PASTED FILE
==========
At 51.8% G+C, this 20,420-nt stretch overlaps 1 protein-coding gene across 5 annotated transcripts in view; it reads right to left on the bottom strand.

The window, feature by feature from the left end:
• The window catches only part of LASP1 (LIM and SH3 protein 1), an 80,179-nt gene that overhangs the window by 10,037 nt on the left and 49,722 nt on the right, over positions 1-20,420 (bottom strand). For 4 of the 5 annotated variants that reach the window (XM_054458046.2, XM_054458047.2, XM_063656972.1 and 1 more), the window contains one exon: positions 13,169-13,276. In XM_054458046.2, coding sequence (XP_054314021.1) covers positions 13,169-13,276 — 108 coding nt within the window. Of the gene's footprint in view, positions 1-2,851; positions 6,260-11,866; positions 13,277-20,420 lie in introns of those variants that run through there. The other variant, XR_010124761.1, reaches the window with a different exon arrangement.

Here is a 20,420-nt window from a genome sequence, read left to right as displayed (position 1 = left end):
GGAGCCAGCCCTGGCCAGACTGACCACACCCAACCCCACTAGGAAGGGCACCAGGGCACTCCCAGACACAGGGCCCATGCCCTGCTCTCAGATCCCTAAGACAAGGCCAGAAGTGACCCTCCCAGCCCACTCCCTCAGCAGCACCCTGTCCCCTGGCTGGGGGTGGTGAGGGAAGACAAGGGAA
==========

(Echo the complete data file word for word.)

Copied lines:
At 51.8% G+C, this 20,420-nt stretch overlaps 1 protein-coding gene across 5 annotated transcripts in view; it reads right to left on the bottom strand.

The window, feature by feature from the left end:
• The window catches only part of LASP1 (LIM and SH3 protein 1), an 80,179-nt gene that overhangs the window by 10,037 nt on the left and 49,722 nt on the right, over positions 1-20,420 (bottom strand). For 4 of the 5 annotated variants that reach the window (XM_054458046.2, XM_054458047.2, XM_063656972.1 and 1 more), the window contains one exon: positions 13,169-13,276. In XM_054458046.2, coding sequence (XP_054314021.1) covers positions 13,169-13,276 — 108 coding nt within the window. Of the gene's footprint in view, positions 1-2,851; positions 6,260-11,866; positions 13,277-20,420 lie in introns of those variants that run through there. The other variant, XR_010124761.1, reaches the window with a different exon arrangement.

Here is a 20,420-nt window from a genome sequence, read left to right as displayed (position 1 = left end):
GGAGCCAGCCCTGGCCAGACTGACCACACCCAACCCCACTAGGAAGGGCACCAGGGCACTCCCAGACACAGGGCCCATGCCCTGCTCTCAGATCCCTAAGACAAGGCCAGAAGTGACCCTCCCAGCCCACTCCCTCAGCAGCACCCTGTCCCCTGGCTGGGGGTGGTGAGGGAAGACAAGGGAA